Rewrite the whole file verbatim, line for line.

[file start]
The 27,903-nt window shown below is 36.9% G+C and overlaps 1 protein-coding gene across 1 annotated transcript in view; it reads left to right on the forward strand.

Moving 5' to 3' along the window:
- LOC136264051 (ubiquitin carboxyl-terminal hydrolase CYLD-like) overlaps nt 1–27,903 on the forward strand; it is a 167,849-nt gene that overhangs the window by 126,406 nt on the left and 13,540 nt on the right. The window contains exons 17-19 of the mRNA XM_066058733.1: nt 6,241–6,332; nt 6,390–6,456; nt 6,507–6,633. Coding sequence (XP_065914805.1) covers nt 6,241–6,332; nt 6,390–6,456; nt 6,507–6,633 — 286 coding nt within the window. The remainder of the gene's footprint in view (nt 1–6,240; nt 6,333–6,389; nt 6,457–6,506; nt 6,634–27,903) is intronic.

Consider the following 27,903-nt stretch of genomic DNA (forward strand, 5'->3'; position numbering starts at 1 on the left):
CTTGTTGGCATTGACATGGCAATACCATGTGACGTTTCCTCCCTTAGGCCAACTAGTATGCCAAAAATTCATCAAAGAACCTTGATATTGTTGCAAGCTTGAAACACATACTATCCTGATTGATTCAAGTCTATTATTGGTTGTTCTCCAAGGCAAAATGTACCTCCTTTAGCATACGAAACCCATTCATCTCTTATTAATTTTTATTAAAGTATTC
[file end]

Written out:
The 27,903-nt window shown below is 36.9% G+C and overlaps 1 protein-coding gene across 1 annotated transcript in view; it reads left to right on the forward strand.

Moving 5' to 3' along the window:
- LOC136264051 (ubiquitin carboxyl-terminal hydrolase CYLD-like) overlaps nt 1–27,903 on the forward strand; it is a 167,849-nt gene that overhangs the window by 126,406 nt on the left and 13,540 nt on the right. The window contains exons 17-19 of the mRNA XM_066058733.1: nt 6,241–6,332; nt 6,390–6,456; nt 6,507–6,633. Coding sequence (XP_065914805.1) covers nt 6,241–6,332; nt 6,390–6,456; nt 6,507–6,633 — 286 coding nt within the window. The remainder of the gene's footprint in view (nt 1–6,240; nt 6,333–6,389; nt 6,457–6,506; nt 6,634–27,903) is intronic.

Consider the following 27,903-nt stretch of genomic DNA (forward strand, 5'->3'; position numbering starts at 1 on the left):
CTTGTTGGCATTGACATGGCAATACCATGTGACGTTTCCTCCCTTAGGCCAACTAGTATGCCAAAAATTCATCAAAGAACCTTGATATTGTTGCAAGCTTGAAACACATACTATCCTGATTGATTCAAGTCTATTATTGGTTGTTCTCCAAGGCAAAATGTACCTCCTTTAGCATACGAAACCCATTCATCTCTTATTAATTTTTATTAAAGTATTC